The oldest portion of the house dates to the eighteenth century, with the most recent additions having been built after mother and daughter purchased the property in 2004. Silvia integrated design of the additions and gardens which blend seamlessly with the much older structure. I once heard this strategy described by a Litchfield County resident responding to one of our projects as “New England Additive Architecture.”
The seamlessness reminds me of a wager I have with the associates in my office, that when we are looking for inspiration for renovations and additions to an older home, I am happy to buy lunch should an associate return with a photograph of a successful addition and not one where a modern structure is appended to an older structure (like I.M. Pei’s pyramid in the courtyard of the Louvre). While exuberant modern additions to historic homes can be exciting and satisfying to both architects and homeowners. It is harder to find examples of integrated additions than one might think. Kudos to Silvia on her timeless and sensitive architectural and landscape interventions.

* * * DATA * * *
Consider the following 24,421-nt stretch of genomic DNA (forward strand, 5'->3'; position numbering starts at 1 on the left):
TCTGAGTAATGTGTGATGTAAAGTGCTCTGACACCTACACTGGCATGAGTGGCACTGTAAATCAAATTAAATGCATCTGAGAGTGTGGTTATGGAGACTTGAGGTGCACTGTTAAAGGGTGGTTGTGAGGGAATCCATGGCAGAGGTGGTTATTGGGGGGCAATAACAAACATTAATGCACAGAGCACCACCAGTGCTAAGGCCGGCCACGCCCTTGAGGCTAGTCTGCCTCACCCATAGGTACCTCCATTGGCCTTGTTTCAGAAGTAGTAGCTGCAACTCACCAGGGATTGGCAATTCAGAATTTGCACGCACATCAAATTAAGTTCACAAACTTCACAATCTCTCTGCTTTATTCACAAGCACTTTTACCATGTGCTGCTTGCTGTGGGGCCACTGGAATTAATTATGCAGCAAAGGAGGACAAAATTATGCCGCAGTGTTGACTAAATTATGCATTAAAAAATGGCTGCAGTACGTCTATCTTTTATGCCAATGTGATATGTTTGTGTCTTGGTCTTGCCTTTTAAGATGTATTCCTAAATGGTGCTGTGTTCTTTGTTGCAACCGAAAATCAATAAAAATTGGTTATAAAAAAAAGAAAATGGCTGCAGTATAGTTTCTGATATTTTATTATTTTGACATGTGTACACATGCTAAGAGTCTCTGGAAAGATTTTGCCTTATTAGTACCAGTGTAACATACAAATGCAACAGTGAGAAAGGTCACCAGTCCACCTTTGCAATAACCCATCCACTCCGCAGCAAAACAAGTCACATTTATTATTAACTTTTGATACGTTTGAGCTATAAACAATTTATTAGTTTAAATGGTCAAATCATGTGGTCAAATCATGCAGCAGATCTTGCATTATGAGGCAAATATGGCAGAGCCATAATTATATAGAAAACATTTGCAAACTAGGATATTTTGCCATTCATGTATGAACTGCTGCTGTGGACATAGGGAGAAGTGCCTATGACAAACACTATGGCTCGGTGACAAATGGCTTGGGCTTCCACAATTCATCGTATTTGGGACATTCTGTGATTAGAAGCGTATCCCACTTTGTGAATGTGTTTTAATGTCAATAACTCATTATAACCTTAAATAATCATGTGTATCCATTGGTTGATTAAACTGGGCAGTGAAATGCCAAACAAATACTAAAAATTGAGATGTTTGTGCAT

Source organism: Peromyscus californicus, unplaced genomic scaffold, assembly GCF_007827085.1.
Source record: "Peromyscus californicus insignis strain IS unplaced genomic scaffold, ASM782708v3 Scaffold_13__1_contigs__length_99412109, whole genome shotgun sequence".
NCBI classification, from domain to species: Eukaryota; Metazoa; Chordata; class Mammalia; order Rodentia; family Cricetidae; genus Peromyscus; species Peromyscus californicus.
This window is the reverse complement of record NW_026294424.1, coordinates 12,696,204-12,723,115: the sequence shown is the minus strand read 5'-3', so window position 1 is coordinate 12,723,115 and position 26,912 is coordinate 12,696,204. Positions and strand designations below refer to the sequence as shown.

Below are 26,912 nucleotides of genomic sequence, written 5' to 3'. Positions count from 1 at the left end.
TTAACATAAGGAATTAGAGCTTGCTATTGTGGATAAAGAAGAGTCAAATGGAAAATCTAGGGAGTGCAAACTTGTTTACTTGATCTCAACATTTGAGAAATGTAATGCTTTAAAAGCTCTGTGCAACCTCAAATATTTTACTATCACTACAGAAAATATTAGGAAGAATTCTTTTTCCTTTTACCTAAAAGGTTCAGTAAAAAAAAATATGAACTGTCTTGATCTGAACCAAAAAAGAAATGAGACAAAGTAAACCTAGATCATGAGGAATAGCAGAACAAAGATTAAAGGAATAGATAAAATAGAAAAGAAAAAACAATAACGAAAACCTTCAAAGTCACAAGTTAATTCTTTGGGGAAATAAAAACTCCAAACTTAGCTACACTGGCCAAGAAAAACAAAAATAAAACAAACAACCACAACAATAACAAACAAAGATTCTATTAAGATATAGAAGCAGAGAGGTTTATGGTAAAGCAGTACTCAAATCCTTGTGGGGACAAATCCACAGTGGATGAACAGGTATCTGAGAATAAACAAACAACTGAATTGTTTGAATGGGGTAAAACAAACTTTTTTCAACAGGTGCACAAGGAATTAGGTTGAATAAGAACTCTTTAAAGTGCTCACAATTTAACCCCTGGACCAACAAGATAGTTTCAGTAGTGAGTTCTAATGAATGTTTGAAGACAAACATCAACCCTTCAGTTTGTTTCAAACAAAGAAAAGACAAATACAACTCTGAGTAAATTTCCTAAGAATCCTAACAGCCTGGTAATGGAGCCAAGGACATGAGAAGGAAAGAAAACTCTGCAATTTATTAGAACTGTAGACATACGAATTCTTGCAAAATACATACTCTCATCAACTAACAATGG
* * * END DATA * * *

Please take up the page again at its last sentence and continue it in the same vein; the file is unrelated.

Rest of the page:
As impressive as the coherence and elegance of the architecture is, the furnishings and decoration do a much better job of telling the story of the inhabitants. The decorations, art and the books tell of a personal style, and with a genuineness that cannot be fabricated. When decorating with a modern palette, everything can be coordinated and precisely styled. And yet, we all recall the cringeworthy stories of Edgar Kauffman bringing Frank Lloyd Wright’s furniture back to the house when Wright would visit. While Fallingwater is a masterwork and arguably, the finest example of twentieth century American residential architecture, Master Wright has supplanted Mr. Kaufman as the primary actor.
Walk through Marisa, Silvia, Tom, and Phoebe’s home, as we did that day, and not a corner can be turned without being reminded of the gaiety of the inhabitants. Separate living rooms, or more accurately drawing rooms, flank a central kitchen and dining room where the generations can cook and dine together. The public rooms all look out on the formal gardens and the distant views. Books, art, and music abound. And the sitting areas, which are too numerous to count, beckon the family and guests to sit quietly in conversation or to lose oneself in the shared and solitary passion for literature.